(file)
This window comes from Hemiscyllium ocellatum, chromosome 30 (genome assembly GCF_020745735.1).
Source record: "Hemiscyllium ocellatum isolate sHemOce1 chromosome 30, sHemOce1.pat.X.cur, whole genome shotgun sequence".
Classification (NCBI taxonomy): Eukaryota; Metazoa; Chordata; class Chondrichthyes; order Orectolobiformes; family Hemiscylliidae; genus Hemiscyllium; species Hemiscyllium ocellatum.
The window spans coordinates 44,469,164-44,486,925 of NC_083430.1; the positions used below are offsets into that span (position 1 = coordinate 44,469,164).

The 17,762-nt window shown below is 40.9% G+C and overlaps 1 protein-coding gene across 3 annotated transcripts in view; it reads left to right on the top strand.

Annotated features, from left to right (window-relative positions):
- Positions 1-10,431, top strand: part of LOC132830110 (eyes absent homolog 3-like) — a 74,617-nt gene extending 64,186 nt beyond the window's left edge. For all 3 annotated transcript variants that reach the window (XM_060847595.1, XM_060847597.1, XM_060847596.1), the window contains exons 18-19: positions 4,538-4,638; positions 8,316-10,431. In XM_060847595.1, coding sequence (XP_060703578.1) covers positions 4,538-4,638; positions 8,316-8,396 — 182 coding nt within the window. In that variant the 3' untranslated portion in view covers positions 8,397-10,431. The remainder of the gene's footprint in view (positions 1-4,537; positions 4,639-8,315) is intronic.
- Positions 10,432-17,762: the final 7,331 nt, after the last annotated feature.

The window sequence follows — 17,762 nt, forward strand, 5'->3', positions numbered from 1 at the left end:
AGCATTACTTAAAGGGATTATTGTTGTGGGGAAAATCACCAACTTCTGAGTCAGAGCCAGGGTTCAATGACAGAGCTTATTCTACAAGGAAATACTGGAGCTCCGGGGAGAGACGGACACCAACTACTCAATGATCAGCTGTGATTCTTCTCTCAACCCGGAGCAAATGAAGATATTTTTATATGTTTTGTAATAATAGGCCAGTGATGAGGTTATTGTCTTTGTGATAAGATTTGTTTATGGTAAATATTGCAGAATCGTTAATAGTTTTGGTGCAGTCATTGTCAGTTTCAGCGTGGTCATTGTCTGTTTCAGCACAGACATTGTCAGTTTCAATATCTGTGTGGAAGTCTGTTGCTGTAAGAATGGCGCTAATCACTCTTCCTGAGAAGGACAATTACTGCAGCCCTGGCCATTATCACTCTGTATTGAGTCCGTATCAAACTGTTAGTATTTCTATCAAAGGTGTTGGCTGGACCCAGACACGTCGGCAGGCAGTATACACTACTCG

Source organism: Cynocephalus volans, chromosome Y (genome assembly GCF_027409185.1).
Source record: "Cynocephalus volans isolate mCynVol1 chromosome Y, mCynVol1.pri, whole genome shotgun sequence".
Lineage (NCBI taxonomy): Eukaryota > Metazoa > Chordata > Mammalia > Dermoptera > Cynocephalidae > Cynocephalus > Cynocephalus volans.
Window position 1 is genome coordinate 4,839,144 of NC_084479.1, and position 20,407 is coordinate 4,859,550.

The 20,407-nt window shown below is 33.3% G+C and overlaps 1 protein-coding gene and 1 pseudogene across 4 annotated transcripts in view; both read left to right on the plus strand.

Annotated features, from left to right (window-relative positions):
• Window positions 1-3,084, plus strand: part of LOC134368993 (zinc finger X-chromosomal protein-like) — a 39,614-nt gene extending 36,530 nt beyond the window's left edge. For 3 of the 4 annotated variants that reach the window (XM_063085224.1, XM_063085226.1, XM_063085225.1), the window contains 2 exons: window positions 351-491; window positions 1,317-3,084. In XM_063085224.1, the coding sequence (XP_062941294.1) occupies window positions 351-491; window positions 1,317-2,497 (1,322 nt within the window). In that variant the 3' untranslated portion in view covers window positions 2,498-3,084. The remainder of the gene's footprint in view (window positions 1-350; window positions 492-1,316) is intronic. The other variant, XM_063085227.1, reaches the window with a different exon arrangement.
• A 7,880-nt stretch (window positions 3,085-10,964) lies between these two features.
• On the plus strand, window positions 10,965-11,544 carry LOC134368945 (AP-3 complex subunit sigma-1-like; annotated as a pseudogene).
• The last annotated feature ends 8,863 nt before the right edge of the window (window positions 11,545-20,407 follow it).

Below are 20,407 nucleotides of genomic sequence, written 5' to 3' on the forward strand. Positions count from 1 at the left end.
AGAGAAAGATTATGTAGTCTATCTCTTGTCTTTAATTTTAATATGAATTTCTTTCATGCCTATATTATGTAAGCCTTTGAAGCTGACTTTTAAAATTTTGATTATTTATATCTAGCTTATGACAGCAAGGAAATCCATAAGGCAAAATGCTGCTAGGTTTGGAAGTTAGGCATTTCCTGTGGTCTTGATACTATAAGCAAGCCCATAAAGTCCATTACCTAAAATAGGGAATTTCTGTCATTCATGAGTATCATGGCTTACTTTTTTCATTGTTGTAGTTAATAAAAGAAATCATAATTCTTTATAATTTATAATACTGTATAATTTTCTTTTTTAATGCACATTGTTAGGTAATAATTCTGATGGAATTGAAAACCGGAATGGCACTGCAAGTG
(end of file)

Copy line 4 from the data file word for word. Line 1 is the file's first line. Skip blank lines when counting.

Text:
The window spans coordinates 44,469,164-44,486,925 of NC_083430.1; the positions used below are offsets into that span (position 1 = coordinate 44,469,164).